This mode of governance has no track-record in generating an economic recovery or political stability. Instead, a political system characterised by patronage networks and depleting state resources, is exactly the context which allowed for the outbreak of war in December 2013.
In the run-up to the war, political competition and distrust between Kiir and Machar increased as did competition for control of depleting the oil revenues.
Oil revenues had declined owing to a suspension in production designed to increase South Sudan’s bargaining power in negotiations with Sudan (concerning the use of the oil pipeline which ran across their borders).
In turn, the parallel political-ethnic-military structures in government, held together by patronage, clashed in December 2013 when Machar was accused of plotting a coup by Kiir, after having been fired in July 2013 for his intentions of running for the presidency.
Today nothing has really changed.
Machar still maintains aspirations for the presidency in the face of unwavering opposition from Kiir’s loyalists.
Meanwhile, inflation in Juba is reportedly at 240%, with the economy contracting by 5.3% in 2015, as war resulted in oil production reportedly declining by a third to just 160,000 barrels per day.
The only distinctive difference at present is that political and ethnic tensions are more deeply entrenched than ever.
Remnants of war
The civil war which killed tens of thousands and displaced approximately 2.3 million people, has torn apart the fabric of society.
The numerous Dinka and Nuer ethnic groups have deeper fault lines between them, having fought against each other across the country, largely for the SPLM and SPLM-IO, respectively.
Simultaneously, state infrastructure has been weakened even further.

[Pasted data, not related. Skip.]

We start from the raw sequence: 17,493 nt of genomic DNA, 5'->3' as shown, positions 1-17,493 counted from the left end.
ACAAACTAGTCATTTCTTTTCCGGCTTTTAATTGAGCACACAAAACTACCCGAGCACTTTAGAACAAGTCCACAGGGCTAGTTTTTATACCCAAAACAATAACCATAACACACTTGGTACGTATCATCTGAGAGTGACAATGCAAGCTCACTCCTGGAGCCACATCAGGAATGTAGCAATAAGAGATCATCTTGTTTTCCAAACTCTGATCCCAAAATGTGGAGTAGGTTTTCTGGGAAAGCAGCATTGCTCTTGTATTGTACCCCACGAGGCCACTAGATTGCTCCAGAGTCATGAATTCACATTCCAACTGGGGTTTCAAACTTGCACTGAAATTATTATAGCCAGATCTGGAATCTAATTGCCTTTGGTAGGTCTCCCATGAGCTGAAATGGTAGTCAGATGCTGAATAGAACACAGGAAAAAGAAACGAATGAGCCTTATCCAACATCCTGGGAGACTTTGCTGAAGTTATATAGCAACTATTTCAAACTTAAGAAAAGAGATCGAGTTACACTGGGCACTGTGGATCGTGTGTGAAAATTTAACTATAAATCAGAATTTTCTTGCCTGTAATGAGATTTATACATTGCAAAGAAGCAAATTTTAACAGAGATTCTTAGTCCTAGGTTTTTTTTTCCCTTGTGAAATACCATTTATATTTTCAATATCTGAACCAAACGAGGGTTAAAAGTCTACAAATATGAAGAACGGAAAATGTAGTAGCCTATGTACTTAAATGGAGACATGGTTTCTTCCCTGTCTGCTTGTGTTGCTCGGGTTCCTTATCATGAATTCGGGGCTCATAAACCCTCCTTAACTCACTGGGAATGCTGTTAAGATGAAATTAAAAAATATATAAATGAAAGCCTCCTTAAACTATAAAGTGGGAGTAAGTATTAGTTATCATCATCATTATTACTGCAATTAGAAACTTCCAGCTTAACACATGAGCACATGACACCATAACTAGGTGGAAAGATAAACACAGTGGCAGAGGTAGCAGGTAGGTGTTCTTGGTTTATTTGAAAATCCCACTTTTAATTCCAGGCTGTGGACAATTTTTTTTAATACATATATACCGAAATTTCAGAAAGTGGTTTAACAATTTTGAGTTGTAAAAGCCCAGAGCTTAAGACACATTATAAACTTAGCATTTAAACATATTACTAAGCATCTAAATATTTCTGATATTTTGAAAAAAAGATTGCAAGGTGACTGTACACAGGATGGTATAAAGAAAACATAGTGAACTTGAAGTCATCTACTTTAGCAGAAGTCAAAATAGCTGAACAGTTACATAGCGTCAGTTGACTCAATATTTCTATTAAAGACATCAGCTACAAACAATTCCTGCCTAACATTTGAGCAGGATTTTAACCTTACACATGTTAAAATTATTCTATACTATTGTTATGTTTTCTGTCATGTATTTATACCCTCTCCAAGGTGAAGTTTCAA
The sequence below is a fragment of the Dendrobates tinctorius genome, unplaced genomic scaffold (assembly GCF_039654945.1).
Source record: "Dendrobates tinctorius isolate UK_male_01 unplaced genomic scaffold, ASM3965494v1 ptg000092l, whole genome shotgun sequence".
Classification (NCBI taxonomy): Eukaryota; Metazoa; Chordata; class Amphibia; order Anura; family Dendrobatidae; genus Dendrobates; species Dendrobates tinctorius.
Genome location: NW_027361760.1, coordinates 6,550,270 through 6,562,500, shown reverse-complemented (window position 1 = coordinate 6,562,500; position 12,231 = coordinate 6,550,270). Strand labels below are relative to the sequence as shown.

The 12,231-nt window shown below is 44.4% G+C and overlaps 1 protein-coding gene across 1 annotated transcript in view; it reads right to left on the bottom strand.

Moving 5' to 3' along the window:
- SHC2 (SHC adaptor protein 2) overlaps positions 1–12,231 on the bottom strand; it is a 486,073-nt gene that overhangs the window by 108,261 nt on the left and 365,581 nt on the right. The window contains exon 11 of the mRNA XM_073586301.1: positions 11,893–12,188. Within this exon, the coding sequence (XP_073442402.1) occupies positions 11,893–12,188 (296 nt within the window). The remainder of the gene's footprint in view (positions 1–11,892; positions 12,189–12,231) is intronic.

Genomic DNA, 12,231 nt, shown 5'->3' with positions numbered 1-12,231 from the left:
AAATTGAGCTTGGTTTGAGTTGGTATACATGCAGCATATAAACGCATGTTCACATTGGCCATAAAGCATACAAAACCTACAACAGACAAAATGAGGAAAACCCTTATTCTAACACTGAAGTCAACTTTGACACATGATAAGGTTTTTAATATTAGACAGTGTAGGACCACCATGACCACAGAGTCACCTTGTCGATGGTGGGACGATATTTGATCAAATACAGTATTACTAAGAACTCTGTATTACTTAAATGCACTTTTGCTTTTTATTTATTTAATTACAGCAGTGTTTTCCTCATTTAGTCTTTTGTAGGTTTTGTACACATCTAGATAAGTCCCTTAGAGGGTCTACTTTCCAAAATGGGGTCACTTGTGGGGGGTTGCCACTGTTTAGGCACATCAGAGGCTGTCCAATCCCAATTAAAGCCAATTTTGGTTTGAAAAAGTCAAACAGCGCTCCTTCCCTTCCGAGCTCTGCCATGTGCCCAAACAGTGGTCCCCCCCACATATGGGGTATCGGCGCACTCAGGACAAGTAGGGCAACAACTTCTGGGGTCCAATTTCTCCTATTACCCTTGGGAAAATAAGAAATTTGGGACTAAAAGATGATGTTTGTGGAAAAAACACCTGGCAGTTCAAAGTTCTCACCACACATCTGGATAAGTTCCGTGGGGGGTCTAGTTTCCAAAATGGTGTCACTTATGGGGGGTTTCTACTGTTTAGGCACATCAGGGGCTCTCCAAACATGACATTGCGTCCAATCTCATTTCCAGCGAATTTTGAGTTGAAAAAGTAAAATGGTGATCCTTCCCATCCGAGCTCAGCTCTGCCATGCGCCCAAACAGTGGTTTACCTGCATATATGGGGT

Without a well-disciplined and well-financed security sector, insecurity became rife across South Sudan during the war.
As a result, communal and ethnic militias emerged, or regrouped, in an effort to protect their land or cattle from competing groups. A cycle of deadly attacks and revenge attacks ensued, facilitated by the widespread availability of weapons from the war.
This dynamic remains embedded in many areas of the country. Notably, the pervasive insecurity and ethnic tensions have even spilled into neighbouring Gambella, Ethiopia, where on April 15, 2016, approximately 182 Nuer were massacred by a Murle and Dinka militia from Boma state, South Sudan.
A fragile peace
Although the recent formation of the transitional government is probably the most significant and encouraging step in the peace process -since the signing of the August 2015 peace agreement coordinated by IGAD, it is also the most fragile.
Roughly 1,500 rebel fighters and 30,000 government troops are currently located in Juba.
It goes without saying that whatever the political intention is behind this decision, clashes could easily erupt between the two sides.
This would have the potential to regenerate a fully fledged conflict again and completely undermine the progress that has been made thus far.
South Sudan’s only hope for longer-term stability depends on the nature of the implementation of the transitional government and how well the former warring factions coordinate.